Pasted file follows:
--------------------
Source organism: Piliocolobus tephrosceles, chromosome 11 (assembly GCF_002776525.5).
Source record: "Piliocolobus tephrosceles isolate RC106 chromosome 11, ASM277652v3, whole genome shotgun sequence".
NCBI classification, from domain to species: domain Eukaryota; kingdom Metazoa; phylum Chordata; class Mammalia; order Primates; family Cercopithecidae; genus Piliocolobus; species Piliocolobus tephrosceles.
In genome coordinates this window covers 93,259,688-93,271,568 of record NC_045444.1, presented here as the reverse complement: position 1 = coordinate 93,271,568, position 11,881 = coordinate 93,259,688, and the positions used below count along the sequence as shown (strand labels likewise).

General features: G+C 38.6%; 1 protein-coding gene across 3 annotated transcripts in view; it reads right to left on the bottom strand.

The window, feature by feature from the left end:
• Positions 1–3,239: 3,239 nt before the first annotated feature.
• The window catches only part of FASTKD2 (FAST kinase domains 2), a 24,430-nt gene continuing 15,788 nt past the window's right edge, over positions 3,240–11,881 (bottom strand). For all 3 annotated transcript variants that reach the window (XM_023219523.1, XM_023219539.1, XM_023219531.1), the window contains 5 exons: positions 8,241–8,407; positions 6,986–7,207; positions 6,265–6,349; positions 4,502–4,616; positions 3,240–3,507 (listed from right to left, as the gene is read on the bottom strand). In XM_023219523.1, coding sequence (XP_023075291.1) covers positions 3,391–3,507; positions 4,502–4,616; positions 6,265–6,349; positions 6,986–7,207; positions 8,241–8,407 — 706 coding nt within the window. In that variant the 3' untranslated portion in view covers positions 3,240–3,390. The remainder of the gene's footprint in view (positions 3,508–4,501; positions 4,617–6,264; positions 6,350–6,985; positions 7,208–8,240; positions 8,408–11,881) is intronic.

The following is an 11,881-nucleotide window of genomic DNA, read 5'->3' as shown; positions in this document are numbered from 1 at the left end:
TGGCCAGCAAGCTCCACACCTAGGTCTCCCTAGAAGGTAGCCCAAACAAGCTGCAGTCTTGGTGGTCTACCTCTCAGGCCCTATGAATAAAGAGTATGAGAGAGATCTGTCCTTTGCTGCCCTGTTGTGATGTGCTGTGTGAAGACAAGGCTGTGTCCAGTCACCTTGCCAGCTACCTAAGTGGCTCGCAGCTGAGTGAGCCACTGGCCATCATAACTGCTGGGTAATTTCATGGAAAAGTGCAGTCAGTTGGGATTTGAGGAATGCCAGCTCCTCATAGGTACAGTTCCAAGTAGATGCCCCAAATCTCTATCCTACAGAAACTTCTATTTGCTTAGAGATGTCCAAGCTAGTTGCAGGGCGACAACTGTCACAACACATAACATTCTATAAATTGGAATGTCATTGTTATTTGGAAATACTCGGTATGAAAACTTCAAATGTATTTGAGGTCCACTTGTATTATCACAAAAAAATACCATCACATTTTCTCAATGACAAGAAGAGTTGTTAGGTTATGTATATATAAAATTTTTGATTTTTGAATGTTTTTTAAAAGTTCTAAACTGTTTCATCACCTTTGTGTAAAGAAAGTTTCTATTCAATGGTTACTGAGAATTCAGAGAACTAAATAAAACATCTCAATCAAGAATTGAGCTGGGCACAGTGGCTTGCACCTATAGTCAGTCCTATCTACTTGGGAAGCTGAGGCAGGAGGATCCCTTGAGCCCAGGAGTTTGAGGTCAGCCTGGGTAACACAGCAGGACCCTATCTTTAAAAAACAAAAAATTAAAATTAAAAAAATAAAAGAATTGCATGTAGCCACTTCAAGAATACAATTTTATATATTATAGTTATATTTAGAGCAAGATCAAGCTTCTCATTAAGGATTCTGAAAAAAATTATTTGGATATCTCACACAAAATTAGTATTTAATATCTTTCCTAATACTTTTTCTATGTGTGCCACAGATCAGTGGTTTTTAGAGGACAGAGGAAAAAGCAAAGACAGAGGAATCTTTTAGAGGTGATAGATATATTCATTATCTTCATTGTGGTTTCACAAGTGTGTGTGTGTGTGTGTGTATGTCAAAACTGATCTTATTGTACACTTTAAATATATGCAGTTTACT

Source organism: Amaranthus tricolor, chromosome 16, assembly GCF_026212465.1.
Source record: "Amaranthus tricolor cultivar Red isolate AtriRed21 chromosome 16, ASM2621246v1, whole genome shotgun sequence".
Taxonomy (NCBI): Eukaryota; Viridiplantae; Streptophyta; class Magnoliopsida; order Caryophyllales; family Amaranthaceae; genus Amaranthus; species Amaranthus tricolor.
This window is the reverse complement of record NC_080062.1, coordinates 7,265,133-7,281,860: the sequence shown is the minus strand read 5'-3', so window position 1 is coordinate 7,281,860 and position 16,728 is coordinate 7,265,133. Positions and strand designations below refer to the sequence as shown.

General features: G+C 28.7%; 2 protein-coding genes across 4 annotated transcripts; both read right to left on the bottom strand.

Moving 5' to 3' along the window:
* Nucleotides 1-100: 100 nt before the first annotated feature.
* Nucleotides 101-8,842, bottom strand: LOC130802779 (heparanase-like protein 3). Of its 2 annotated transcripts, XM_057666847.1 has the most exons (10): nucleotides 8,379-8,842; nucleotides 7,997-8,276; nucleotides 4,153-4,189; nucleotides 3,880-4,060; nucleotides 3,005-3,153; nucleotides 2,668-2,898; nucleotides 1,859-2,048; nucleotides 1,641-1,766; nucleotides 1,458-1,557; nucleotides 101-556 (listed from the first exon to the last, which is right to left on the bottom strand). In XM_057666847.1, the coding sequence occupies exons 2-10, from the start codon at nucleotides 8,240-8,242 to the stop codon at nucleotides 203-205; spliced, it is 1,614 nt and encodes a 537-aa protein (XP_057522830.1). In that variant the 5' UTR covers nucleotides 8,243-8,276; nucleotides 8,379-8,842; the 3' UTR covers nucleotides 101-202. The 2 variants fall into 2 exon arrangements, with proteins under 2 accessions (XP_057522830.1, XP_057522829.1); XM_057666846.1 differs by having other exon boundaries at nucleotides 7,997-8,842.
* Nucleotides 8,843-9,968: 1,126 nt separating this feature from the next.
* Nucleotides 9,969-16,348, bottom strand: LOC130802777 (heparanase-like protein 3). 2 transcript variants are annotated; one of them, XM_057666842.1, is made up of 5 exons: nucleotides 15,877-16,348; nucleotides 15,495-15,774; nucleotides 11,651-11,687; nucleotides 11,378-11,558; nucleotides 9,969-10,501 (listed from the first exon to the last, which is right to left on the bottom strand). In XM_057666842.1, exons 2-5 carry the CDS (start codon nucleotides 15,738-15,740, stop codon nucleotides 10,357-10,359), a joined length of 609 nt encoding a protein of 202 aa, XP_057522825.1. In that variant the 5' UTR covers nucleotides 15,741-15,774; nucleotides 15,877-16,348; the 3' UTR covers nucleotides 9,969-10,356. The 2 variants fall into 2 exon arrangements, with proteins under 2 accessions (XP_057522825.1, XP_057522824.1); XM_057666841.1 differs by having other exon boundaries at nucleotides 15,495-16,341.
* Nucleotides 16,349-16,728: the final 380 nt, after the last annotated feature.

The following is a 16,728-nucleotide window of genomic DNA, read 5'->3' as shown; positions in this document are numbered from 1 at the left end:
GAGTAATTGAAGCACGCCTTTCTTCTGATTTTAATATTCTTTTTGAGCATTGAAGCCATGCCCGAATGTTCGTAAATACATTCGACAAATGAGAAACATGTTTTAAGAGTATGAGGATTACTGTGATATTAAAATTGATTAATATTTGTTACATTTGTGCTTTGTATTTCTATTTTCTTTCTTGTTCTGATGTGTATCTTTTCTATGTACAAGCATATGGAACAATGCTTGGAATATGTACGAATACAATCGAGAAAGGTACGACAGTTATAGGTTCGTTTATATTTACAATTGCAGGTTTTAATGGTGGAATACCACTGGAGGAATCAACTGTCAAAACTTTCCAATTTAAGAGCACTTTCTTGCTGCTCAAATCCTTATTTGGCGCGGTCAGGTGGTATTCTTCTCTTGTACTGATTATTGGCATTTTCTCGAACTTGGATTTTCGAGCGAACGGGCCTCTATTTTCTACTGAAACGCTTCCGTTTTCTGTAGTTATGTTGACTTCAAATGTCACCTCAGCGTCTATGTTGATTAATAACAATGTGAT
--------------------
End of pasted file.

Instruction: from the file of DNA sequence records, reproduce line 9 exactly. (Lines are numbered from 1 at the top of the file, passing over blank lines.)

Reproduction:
The following is an 11,881-nucleotide window of genomic DNA, read 5'->3' as shown; positions in this document are numbered from 1 at the left end: